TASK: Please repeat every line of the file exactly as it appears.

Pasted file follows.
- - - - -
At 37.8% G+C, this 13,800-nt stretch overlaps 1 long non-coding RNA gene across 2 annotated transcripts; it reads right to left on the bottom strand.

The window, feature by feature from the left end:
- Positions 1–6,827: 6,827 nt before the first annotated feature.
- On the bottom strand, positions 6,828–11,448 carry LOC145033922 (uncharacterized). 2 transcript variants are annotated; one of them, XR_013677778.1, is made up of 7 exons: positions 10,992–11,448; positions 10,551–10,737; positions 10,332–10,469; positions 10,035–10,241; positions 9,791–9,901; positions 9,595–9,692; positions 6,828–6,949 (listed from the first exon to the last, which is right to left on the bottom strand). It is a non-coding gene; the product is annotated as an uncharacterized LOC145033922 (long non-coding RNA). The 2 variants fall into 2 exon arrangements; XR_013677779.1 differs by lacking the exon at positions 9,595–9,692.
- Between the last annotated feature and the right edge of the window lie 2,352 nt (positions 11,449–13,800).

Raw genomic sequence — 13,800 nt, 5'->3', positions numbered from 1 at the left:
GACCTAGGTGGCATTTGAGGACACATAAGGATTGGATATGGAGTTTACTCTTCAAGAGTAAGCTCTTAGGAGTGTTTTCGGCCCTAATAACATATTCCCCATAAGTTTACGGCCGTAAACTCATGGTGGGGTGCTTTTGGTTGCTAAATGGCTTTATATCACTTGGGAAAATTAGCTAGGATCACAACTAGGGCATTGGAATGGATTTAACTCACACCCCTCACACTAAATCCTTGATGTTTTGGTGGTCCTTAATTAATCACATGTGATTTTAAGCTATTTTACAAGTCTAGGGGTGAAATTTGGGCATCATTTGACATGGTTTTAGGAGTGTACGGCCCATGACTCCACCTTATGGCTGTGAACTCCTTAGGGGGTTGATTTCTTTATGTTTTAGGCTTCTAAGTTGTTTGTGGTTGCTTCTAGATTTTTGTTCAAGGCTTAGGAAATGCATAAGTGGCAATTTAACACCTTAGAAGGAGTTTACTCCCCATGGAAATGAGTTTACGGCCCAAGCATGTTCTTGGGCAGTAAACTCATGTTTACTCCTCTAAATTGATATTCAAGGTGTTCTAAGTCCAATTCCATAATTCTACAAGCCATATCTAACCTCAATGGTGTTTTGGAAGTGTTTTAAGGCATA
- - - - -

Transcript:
At 37.8% G+C, this 13,800-nt stretch overlaps 1 long non-coding RNA gene across 2 annotated transcripts; it reads right to left on the bottom strand.

The window, feature by feature from the left end:
- Positions 1–6,827: 6,827 nt before the first annotated feature.
- On the bottom strand, positions 6,828–11,448 carry LOC145033922 (uncharacterized). 2 transcript variants are annotated; one of them, XR_013677778.1, is made up of 7 exons: positions 10,992–11,448; positions 10,551–10,737; positions 10,332–10,469; positions 10,035–10,241; positions 9,791–9,901; positions 9,595–9,692; positions 6,828–6,949 (listed from the first exon to the last, which is right to left on the bottom strand). It is a non-coding gene; the product is annotated as an uncharacterized LOC145033922 (long non-coding RNA). The 2 variants fall into 2 exon arrangements; XR_013677779.1 differs by lacking the exon at positions 9,595–9,692.
- Between the last annotated feature and the right edge of the window lie 2,352 nt (positions 11,449–13,800).

Raw genomic sequence — 13,800 nt, 5'->3', positions numbered from 1 at the left:
GACCTAGGTGGCATTTGAGGACACATAAGGATTGGATATGGAGTTTACTCTTCAAGAGTAAGCTCTTAGGAGTGTTTTCGGCCCTAATAACATATTCCCCATAAGTTTACGGCCGTAAACTCATGGTGGGGTGCTTTTGGTTGCTAAATGGCTTTATATCACTTGGGAAAATTAGCTAGGATCACAACTAGGGCATTGGAATGGATTTAACTCACACCCCTCACACTAAATCCTTGATGTTTTGGTGGTCCTTAATTAATCACATGTGATTTTAAGCTATTTTACAAGTCTAGGGGTGAAATTTGGGCATCATTTGACATGGTTTTAGGAGTGTACGGCCCATGACTCCACCTTATGGCTGTGAACTCCTTAGGGGGTTGATTTCTTTATGTTTTAGGCTTCTAAGTTGTTTGTGGTTGCTTCTAGATTTTTGTTCAAGGCTTAGGAAATGCATAAGTGGCAATTTAACACCTTAGAAGGAGTTTACTCCCCATGGAAATGAGTTTACGGCCCAAGCATGTTCTTGGGCAGTAAACTCATGTTTACTCCTCTAAATTGATATTCAAGGTGTTCTAAGTCCAATTCCATAATTCTACAAGCCATATCTAACCTCAATGGTGTTTTGGAAGTGTTTTAAGGCATA